Perhaps the most important aspect of double opt-in is that it is directly linked to your customer’s perception of your brand. It helps you improve your brand reputation by signaling to subscribers that you take their privacy and consent seriously.

A study reported that 87% of people want to know how their personal information is used by businesses and when customers trust a brand with their data, they spend more with such companies.

Double opt-in helps your business in more than one way, don’t go without it.

5. Limit access to data

Data security is a crucial aspect of data privacy. You are the custodian of customer data and must ensure its safety. Limiting and minimizing access to data is one of the best ways to avoid data breaches.

As much as 88% of data breaches are a result of a human error with 45% of people citing distraction as the top reason for falling for a phishing scam. Another study reported that 60% of data breaches are attributed to an insider. The estimated annual cost of an insider threat is well over $11.5 million.

Being pressured or stressed is the primary reason for insider data breaches followed by mobile phone usage and tiredness:

causes of data breaches by employees

The best you can do to avoid these internal data breaches (intentional and accidental) is to minimize access to data. Here’s a list of techniques you can incorporate to limit access to customer data:

  • Use the principle of least privilege (PoLP) to limit rights access to data to authorized and approved individuals only
  • Improve security standards. Consider using identity and access management tools
  • Set rules for accessing data and ensure they are followed. For example, not using mobile phones and not clicking any link when accessing or interacting with data
  • Marketing teams usually don’t need direct access to data as they work via tools and apps, so it is best to use relevant tools and give access to the right people
  • Screen recruits especially those who’ll have access to data
  • Educate and train your employees so they know the importance of cybersecurity.

6. Educate your team

You can effectively deal with data privacy in marketing, data security, and breaches by educating your employees. Almost all types of data breaches can be minimized significantly with employee training.

Having the most sophisticated data security infrastructure and a robust data governance strategy means nothing if your employees don’t know the basics of cybersecurity. They might become your biggest enemies unknowingly.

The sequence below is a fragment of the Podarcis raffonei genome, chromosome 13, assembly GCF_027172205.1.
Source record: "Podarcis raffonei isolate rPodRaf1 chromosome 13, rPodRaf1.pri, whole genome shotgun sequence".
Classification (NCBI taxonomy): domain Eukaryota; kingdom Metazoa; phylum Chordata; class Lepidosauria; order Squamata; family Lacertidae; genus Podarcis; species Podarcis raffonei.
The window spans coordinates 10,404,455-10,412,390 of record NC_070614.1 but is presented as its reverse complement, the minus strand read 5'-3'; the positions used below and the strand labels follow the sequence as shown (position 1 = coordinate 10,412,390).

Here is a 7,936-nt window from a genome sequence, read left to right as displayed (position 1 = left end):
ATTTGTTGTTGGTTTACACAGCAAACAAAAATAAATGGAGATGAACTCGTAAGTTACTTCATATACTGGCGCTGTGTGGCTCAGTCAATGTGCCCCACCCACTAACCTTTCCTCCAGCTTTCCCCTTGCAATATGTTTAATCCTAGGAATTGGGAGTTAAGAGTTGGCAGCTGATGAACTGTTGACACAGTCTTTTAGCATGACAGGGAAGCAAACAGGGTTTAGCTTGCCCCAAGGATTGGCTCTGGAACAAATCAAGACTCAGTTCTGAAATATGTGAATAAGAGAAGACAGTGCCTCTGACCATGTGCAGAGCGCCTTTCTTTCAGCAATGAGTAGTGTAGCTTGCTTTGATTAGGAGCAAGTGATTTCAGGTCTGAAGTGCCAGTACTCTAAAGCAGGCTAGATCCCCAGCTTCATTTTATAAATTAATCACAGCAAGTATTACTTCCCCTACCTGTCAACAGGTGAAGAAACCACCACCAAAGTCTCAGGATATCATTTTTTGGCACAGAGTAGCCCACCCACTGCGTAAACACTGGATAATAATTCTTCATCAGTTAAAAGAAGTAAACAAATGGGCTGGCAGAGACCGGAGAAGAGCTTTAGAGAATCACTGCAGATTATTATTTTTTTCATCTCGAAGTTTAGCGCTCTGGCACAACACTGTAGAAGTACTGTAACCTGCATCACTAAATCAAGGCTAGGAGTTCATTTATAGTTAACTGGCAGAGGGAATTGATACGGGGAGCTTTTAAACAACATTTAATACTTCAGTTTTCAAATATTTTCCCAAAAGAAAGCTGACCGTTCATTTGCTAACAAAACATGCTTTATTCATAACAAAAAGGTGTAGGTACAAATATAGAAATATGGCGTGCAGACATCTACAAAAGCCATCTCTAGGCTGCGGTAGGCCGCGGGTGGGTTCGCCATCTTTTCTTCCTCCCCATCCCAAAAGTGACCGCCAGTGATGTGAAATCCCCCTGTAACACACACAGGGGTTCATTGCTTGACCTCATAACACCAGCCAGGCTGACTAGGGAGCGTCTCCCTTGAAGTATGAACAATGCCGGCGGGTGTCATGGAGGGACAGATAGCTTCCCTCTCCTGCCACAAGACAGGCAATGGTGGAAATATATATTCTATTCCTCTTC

The cost of cybersecurity incidents per employee per year is estimated to be $1,197 whereas security training costs under $25 per employee per year:

cybersecurity incident cost vs. employee training cost per year

It isn’t a bad deal, after all considering the fact that up to 82% of data breaches are linked to the human element which means you can significantly reduce data breaches with employee training and education alone.

data breaches via human

This is a reason why 85% of businesses are planning to increase their cybersecurity budgets in 2024.

You don’t have to necessarily hire an outside trainer, your IT team can conduct basic-level cyber security sessions. Here’s a list of the basic training and education that your workforce should get:

  • Understanding of a phishing attack and how to spot and avoid it
  • Importance of using strong passwords and multifactor authentication
  • How to find and report suspicious activity
  • Importance of following security protocols, rules, and SOPs
  • Impact of data breach on business and employees
  • Why they should avoid using public and untrusted Wi-Fi networks
  • How to ensure security when accessing important data from their home or any outside location.

7. Use a data management platform

Do you have the right tech stack for data security, transparency, privacy, and management? Having an email marketing platform and CRM tool doesn’t guarantee data security. You have to use dedicated data security tools.

Unfortunately, most businesses don’t use proper tools for the security of first-party data, and this is suicidal. As third-party data is becoming obsolete and businesses need to switch to first-party data for marketing and advertising, it is essential to have the right apps in your stack for data security.

Right software also helps you in data analytics, insights, and customer profiling in a secure environment. It calls for using a data management platform:

first-party data management

A data management platform (DMP) is a tool that collects, stores, and shares customer data. Adobe Audience Manager is an example of a DMP. When you use a platform like DMP, it doesn’t just provide data security, it helps data management and makes it easy to use data in marketing.

For example, most of the DMPs offer governance and security features to ensure data integrity.

You need to integrate DMP with your CRM, marketing automation, lead scoring, and other marketing tools. And this creates the right set of platforms for your business that keeps data centralized and secure.

Here’s a list of the popular DMPs to choose from:

  1. Lotame
  2. OnAudience
  3. SAS
  4. Cloudera
  5. Nielsen.


You need a flexible and adaptive approach to data privacy in digital marketing. Your policy needs constant tweaks as you switch between tools and change your marketing strategy as no two marketing platforms have similar data privacy requirements.

The need for data privacy and management will increase in the future as we are heading towards smart devices and homes. The more data an average person generates, the more laws and requirements you, as a marketer, have to deal with.

Treat data carefully and be transparent. It will keep you safe and your brand reputable.

Featured Image: Pexels